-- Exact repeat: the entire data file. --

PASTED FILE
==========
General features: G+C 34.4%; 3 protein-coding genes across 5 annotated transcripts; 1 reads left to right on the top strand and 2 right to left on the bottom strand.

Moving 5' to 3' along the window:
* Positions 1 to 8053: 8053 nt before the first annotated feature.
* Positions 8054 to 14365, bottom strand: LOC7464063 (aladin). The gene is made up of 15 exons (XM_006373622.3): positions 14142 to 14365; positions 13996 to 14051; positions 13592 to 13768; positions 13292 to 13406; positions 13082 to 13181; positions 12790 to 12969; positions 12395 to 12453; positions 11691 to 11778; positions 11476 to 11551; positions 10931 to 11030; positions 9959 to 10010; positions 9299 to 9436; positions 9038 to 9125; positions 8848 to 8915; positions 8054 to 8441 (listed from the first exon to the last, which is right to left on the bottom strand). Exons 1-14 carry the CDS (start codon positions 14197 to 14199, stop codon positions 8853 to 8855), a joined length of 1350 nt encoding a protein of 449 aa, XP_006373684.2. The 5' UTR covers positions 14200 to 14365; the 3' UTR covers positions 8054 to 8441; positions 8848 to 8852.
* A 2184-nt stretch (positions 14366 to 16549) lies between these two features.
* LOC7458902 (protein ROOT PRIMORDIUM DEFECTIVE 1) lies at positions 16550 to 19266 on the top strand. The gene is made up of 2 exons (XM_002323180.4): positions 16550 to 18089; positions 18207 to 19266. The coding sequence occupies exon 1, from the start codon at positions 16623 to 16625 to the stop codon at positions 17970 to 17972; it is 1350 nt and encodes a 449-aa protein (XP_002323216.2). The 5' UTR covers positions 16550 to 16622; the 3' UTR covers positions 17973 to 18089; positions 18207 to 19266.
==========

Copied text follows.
General features: G+C 34.4%; 3 protein-coding genes across 5 annotated transcripts; 1 reads left to right on the top strand and 2 right to left on the bottom strand.

Moving 5' to 3' along the window:
* Positions 1 to 8053: 8053 nt before the first annotated feature.
* Positions 8054 to 14365, bottom strand: LOC7464063 (aladin). The gene is made up of 15 exons (XM_006373622.3): positions 14142 to 14365; positions 13996 to 14051; positions 13592 to 13768; positions 13292 to 13406; positions 13082 to 13181; positions 12790 to 12969; positions 12395 to 12453; positions 11691 to 11778; positions 11476 to 11551; positions 10931 to 11030; positions 9959 to 10010; positions 9299 to 9436; positions 9038 to 9125; positions 8848 to 8915; positions 8054 to 8441 (listed from the first exon to the last, which is right to left on the bottom strand). Exons 1-14 carry the CDS (start codon positions 14197 to 14199, stop codon positions 8853 to 8855), a joined length of 1350 nt encoding a protein of 449 aa, XP_006373684.2. The 5' UTR covers positions 14200 to 14365; the 3' UTR covers positions 8054 to 8441; positions 8848 to 8852.
* A 2184-nt stretch (positions 14366 to 16549) lies between these two features.
* LOC7458902 (protein ROOT PRIMORDIUM DEFECTIVE 1) lies at positions 16550 to 19266 on the top strand. The gene is made up of 2 exons (XM_002323180.4): positions 16550 to 18089; positions 18207 to 19266. The coding sequence occupies exon 1, from the start codon at positions 16623 to 16625 to the stop codon at positions 17970 to 17972; it is 1350 nt and encodes a 449-aa protein (XP_002323216.2). The 5' UTR covers positions 16550 to 16622; the 3' UTR covers positions 17973 to 18089; positions 18207 to 19266.